Wednesday, Jul 23

New Study Finds Relationship Between Fibromylagia and Autonomic Dysfunction; Suggests New Treatment Options

A recent study published in the Journal of Clinical Rheumatology explores the connection between fibromyalgia and sympathetic nervous system dysfunction. This meta-study found that 65% of case-control studies found in the PubMed and EMBASE databases described “sympathetic nervous system predominance” as the “common clustering underlying pathogenesis”1, meaning that the onset of symptoms like fatigue, irritable bowel syndrome, and interstitial cystitis are attributable to dysfunction within the autonomic nervous system.

For patients seeking relief from the debilitating symptoms of fibromyalgia, the implications of this study are profound. While traditional treatments have been primarily palliative and focused on pain relief, the authors of the study concluded that “it may be worth exploring the use of nonpharmacological measures as well as drug therapies aimed to regain autonomic balance”1.

One such nonpharmacological treatment has been developed by doctors at Synergy Health in Newport Beach, California. The procedure, known as TVAM (transvascular autonomic modulation), has been successful in treating autonomic dysfunction in patients with fibromyalgia and other conditions. TVAM is a minimally invasive endovascular procedure that seeks to ‘reset’ the autonomic nervous system and restore balance to the body. The procedure itself takes about an hour, and involves threading a catheter with a small balloon through the central veins and stimulating the autonomic nerve fibers that run alongside them. An initial assessment and safety study performed at Synergy Health found that of 131 patients, there were “0 acute adverse events” and a “100% technical success rate2.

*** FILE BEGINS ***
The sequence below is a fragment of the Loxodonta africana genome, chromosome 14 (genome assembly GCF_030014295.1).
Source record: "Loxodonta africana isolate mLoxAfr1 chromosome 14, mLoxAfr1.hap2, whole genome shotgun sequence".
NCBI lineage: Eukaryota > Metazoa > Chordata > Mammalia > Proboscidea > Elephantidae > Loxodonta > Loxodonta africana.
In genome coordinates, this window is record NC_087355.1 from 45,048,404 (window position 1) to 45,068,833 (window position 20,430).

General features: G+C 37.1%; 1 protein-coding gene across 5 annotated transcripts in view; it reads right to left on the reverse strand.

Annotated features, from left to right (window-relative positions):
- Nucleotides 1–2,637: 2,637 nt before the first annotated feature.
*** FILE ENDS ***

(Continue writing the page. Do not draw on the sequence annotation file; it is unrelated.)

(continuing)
Candidates for the TVAM procedure undergo QSART (sweat testing) and HRV (heart rate variability) testing to screen for the presence of autonomic dysfunction3. Results of the treatment are immediate, with 90% of patients experiencing a dramatic reduction in symptoms during and directly following the procedure4. Improvements have shown to be been long-lasting in 75% of patients, some continuing to maintain or improve 2-3 years after treatment.

For more information on the TVAM procedure or to find out about QSART and HRV testing for autonomic dysfunction, contact Synergy Health via web form or call (877) 792-2784.


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Dr. Arata is an accomplished physician internationally respected for his work in Interventional Medicine. He specializes in treating chronic venous obstruction and venous occlusive disease. His experience in this area spans for more than a decade, long before the discovery of CCSVI. He has performed thousands of central venograms and angioplasties for blocked veins for a variety of different diseases.